This information raises questions about the promotion of FDR as the preferred alternative for family dispute resolution. It suggests that despite the availability of these dispute resolution services, a significant number of cases are not being directed toward them for resolution. This could indicate that parties are either not being adequately informed about FDR and its benefits or that Family Court Judges and lawyers are actively choosing not to promote these options.

I propose that in cases where self-litigants or parents represented by lawyers file applications that do not meet the without-notice (WN) threshold, they should be directed to attend Family Dispute Resolution (FDR) before their applications proceed further. This could involve placing their applications on hold or striking them out pending the outcome of the FDR process. Such an approach has the potential to enhance the efficiency of the Family Court system and benefit all parties involved. However, implementing this process would require a thorough examination of its feasibility and the legal rights and expectations of the parties.

Given the potential benefits of Family Dispute Resolution (FDR) and Parenting Through Separation (PTS) in facilitating communication, cooperation, and mutually beneficial resolutions in family matters, the consistently low utilization rate of these services demands closer examination. It underscores the importance of actively promoting FDR and PTS to parties involved in family disputes. Additionally, improving education and awareness about these services can contribute to a higher rate of cases being successfully resolved through FDR and PTS, ultimately relieving the burden on the Family Court system.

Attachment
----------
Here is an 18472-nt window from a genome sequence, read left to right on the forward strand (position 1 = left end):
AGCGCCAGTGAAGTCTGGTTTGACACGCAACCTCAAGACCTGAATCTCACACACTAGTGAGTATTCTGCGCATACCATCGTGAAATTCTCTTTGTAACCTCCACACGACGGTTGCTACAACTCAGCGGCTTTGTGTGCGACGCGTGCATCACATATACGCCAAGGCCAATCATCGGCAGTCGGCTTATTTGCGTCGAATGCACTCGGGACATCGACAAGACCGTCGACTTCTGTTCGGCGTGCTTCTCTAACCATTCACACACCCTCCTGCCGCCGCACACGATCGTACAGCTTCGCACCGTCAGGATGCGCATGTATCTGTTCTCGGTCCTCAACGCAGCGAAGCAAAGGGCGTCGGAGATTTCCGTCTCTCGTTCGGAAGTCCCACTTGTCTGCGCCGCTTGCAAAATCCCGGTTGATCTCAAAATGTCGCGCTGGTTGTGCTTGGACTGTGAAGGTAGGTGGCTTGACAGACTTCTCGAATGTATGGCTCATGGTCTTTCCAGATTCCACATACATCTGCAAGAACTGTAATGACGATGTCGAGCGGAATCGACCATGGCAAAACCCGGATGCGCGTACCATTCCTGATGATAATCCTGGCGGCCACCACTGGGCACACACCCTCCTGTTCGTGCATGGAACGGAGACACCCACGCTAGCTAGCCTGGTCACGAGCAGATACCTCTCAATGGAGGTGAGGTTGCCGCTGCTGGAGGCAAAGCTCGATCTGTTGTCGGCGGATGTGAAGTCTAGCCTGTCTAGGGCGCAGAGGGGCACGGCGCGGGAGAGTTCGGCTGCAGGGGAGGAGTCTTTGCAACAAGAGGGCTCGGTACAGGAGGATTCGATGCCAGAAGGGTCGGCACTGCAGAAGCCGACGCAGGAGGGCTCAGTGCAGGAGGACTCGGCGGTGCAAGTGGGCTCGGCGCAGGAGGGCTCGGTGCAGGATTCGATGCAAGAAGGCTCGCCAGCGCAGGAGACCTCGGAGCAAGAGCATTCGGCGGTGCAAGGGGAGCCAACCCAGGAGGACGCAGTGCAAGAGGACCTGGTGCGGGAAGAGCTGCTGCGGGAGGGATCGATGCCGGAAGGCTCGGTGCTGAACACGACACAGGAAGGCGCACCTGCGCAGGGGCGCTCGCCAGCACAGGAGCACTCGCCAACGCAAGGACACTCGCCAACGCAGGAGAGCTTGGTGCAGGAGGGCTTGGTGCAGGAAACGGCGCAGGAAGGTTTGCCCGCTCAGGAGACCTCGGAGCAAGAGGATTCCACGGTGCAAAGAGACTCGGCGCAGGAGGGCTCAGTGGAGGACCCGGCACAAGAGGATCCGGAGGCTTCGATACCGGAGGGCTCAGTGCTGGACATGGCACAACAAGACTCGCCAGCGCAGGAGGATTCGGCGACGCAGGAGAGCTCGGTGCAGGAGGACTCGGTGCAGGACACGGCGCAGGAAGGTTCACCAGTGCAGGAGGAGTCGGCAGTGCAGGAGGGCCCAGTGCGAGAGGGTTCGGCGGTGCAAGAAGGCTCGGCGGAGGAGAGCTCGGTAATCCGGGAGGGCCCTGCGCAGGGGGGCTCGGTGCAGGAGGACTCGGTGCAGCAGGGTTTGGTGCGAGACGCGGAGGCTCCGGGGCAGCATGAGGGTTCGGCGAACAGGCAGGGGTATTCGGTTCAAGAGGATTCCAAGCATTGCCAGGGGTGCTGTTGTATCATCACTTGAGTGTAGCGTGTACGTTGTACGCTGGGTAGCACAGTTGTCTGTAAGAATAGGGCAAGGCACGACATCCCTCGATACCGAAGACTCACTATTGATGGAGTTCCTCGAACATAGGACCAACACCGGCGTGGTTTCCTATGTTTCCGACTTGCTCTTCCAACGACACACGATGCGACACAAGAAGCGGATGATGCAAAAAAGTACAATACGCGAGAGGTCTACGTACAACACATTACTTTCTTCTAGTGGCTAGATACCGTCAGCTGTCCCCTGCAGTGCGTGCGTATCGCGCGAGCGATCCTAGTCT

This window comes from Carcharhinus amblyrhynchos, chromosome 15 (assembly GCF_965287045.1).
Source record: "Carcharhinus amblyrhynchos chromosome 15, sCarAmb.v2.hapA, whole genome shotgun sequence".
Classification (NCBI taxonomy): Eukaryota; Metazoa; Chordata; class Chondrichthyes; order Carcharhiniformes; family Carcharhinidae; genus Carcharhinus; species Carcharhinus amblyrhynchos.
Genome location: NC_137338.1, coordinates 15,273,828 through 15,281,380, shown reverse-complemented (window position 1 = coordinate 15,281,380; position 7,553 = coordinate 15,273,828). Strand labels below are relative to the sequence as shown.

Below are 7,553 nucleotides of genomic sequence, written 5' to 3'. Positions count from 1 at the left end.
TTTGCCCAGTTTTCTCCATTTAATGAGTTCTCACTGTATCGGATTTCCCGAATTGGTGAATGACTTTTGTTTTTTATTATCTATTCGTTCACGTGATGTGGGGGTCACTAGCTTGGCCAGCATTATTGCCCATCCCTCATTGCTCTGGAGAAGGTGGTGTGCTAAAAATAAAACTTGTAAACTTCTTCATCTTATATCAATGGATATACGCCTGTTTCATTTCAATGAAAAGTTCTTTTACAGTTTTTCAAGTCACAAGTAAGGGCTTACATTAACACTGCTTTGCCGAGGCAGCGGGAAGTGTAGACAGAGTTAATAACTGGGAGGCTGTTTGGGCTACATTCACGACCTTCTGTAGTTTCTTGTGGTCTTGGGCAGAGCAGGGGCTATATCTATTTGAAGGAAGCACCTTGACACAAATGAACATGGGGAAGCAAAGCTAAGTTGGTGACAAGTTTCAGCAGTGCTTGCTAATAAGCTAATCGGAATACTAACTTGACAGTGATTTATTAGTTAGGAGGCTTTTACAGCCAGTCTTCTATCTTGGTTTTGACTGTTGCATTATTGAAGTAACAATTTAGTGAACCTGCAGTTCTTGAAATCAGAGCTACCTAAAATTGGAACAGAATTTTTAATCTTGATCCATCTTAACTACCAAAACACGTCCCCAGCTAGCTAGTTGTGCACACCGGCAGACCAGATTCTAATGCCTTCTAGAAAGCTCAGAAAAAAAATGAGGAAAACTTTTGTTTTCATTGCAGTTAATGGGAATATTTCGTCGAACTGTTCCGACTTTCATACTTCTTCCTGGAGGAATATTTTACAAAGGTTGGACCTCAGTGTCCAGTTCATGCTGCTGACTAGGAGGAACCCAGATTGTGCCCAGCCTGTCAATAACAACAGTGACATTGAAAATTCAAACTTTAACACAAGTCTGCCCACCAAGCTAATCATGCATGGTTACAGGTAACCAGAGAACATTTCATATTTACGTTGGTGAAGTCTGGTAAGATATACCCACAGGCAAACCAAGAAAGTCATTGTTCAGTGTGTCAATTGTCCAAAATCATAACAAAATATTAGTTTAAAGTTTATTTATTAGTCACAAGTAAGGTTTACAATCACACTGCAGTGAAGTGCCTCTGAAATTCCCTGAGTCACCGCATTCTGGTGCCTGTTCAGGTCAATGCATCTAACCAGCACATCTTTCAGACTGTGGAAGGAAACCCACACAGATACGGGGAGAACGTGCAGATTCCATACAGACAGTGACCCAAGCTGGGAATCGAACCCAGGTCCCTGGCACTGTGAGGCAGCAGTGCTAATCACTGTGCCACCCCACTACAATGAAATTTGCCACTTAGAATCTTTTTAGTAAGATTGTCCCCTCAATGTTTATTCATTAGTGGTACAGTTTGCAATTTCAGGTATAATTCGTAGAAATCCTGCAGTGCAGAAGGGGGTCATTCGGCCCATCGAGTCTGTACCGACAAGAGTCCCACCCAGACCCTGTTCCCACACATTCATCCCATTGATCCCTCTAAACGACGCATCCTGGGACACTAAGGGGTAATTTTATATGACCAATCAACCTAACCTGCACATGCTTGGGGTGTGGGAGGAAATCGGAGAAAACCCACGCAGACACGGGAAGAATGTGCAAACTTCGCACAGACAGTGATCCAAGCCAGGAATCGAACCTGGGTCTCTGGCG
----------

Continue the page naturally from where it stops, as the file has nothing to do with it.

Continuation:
Some of the comments in the Without Notice Applications in the Family Court: Research Report – July 2017 highlighted as below:

Not urgent – time-sensitive concerns

The applicant has a sense of urgency despite the fact that the application does not meet the threshold criteria of serious risk and safety concerns. However, from the applicant’s perspective, there are pressing concerns that need to be dealt with promptly. What interviewed applicants state (and participating judges, lawyers and Family Court staff largely agree with) is that this type of without notice application is declined (i.e. no interim order). However, research participants also spoke of cases in which judges directed the application be placed on notice while remaining on the without notice track.

In cases where without notice applications are declined, the judge is still able to make a range of directions including directing applicants to complete FDR.

From the perspective of interviewed Family Court staff, directives by judges to complete FDR do not seem to be made often.

The three Judges interviewed in this research commented that FDR had merit and was a valuable
tool to aid resolution of issues, but that there was also a stated preference to utilise directions
and only refer to FDR if they felt it is appropriate.

FDR was seen as one of the pathways towards dispute resolution. It appears from our limited
engagement with the three Family Court judges during this research that they are highly aware of the responsibility that comes with their position, care deeply about the impact of decisions they make, consider the facts and needs of both parties and then decide on the most appropriate response.

Report title: Without Notice Applications in the Family Court: Research Report – July 2017 – para 92 to 96

It is indeed deeply concerning to observe such low figures, with an average of only five cases per year being referred to Family Dispute Resolution (FDR) out of the thousands of cases processed. This observation becomes particularly troubling when considering Common Scenario A. It appears that Family Court Judges may not be fully utilizing their authority to direct parents toward FDR, despite having the power to do so.